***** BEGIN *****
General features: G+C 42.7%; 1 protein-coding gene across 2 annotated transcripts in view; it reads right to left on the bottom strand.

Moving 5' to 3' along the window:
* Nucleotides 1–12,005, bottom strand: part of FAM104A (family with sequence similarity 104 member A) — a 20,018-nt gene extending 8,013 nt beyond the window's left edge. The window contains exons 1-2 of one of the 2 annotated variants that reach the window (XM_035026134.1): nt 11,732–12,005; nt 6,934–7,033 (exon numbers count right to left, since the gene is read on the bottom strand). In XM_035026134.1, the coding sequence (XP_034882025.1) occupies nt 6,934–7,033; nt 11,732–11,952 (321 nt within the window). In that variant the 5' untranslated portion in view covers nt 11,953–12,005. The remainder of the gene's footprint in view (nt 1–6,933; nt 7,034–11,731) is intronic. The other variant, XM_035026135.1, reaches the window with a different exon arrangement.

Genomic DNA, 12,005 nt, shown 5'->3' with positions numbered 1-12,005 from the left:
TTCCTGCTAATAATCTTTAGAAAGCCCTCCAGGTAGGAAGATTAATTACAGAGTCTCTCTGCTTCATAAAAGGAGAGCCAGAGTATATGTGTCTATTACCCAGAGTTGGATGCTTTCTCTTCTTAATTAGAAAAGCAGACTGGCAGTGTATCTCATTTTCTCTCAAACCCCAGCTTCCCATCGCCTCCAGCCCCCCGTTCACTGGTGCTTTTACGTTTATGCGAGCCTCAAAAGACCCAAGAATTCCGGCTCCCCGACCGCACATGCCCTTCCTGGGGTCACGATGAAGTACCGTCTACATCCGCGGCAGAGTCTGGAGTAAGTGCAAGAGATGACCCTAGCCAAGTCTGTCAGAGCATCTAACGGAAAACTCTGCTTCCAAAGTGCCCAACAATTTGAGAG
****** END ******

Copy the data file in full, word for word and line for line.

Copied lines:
General features: G+C 42.7%; 1 protein-coding gene across 2 annotated transcripts in view; it reads right to left on the bottom strand.

Moving 5' to 3' along the window:
* Nucleotides 1–12,005, bottom strand: part of FAM104A (family with sequence similarity 104 member A) — a 20,018-nt gene extending 8,013 nt beyond the window's left edge. The window contains exons 1-2 of one of the 2 annotated variants that reach the window (XM_035026134.1): nt 11,732–12,005; nt 6,934–7,033 (exon numbers count right to left, since the gene is read on the bottom strand). In XM_035026134.1, the coding sequence (XP_034882025.1) occupies nt 6,934–7,033; nt 11,732–11,952 (321 nt within the window). In that variant the 5' untranslated portion in view covers nt 11,953–12,005. The remainder of the gene's footprint in view (nt 1–6,933; nt 7,034–11,731) is intronic. The other variant, XM_035026135.1, reaches the window with a different exon arrangement.

Genomic DNA, 12,005 nt, shown 5'->3' with positions numbered 1-12,005 from the left:
TTCCTGCTAATAATCTTTAGAAAGCCCTCCAGGTAGGAAGATTAATTACAGAGTCTCTCTGCTTCATAAAAGGAGAGCCAGAGTATATGTGTCTATTACCCAGAGTTGGATGCTTTCTCTTCTTAATTAGAAAAGCAGACTGGCAGTGTATCTCATTTTCTCTCAAACCCCAGCTTCCCATCGCCTCCAGCCCCCCGTTCACTGGTGCTTTTACGTTTATGCGAGCCTCAAAAGACCCAAGAATTCCGGCTCCCCGACCGCACATGCCCTTCCTGGGGTCACGATGAAGTACCGTCTACATCCGCGGCAGAGTCTGGAGTAAGTGCAAGAGATGACCCTAGCCAAGTCTGTCAGAGCATCTAACGGAAAACTCTGCTTCCAAAGTGCCCAACAATTTGAGAG